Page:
TO UNDERSTAND NETFLIX, forget the mullet-haired Joe Exotic and his antics in “Tiger King”. Think instead of the bearded El Profesor and the other rogues who populate “Money Heist”, the streaming firm’s exhilarating Spanish-language crime drama about stealing €2.4bn ($2.6bn) from the national mint in Madrid. Like the hijackers, Netflix is taking advantage of the lockdown in many countries to print money. Like El Profesor, the company’s goateed boss, Reed Hastings, is usually a step ahead of everyone. And like the heist’s perpetrators, it has always had one golden rule: stick to the plan. So far it has pulled it off. As one analyst puts it, Netflix is as much a household essential in the covid-19 age as Clorox. Its market value, at more than $190bn, has for the time being risen above Disney’s. Yet, as usual with Netflix (and with “Money Heist”), just when you think you can breathe easily, trouble starts.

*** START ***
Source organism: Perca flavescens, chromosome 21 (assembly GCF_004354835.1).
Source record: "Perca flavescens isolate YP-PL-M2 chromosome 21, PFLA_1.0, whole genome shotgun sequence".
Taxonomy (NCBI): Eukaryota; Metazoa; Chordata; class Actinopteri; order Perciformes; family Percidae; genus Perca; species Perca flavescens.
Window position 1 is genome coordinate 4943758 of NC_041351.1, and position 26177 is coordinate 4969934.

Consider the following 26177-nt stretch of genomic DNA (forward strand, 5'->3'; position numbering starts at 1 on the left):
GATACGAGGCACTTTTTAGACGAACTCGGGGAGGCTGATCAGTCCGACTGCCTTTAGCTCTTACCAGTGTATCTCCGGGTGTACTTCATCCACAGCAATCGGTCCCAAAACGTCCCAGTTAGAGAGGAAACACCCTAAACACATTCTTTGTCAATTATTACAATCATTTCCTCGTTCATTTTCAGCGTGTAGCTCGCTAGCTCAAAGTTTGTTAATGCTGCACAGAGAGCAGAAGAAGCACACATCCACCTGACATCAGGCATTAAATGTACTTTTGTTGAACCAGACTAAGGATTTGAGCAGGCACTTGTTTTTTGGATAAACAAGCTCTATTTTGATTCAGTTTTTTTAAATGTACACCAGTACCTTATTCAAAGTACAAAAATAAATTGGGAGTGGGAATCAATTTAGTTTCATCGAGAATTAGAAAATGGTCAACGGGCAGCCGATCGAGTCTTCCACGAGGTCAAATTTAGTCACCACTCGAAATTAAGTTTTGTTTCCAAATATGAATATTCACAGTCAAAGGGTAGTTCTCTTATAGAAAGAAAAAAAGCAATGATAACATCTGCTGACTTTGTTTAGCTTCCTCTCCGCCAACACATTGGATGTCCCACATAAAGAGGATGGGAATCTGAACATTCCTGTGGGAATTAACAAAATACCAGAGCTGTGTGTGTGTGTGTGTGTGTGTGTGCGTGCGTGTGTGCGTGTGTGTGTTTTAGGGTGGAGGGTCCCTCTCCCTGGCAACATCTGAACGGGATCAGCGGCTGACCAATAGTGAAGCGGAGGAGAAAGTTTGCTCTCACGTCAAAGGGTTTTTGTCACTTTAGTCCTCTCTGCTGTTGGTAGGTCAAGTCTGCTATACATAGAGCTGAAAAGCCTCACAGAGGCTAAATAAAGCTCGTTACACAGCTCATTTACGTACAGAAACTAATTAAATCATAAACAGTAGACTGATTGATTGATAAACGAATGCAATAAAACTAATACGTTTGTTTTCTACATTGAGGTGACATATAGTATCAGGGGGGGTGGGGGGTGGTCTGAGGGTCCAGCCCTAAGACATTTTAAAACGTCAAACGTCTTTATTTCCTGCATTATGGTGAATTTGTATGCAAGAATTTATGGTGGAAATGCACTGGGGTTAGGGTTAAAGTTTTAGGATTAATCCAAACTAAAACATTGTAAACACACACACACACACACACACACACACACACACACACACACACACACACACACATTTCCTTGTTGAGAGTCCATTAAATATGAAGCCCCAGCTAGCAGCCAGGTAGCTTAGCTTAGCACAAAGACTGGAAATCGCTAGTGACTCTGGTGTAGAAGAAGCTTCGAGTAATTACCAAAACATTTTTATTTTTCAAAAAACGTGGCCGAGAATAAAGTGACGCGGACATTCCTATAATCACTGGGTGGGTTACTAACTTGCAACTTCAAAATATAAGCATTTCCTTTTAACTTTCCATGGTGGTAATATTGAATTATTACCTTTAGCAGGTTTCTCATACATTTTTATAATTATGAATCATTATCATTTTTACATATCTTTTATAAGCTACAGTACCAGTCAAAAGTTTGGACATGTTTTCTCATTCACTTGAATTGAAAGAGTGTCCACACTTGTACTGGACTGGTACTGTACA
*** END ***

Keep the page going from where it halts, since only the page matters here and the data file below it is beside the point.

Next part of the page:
Netflix’s story has had a Tinseltown quality to it since its founding in 1997. Even in its early, DVD-dispatching days Netflix won its subscribers’ hearts and minds—and so their wallets—with plentiful content and great customer service. In contrast to Blockbuster, it had a “long tail” of tens of thousands of DVDs for all tastes. It made...
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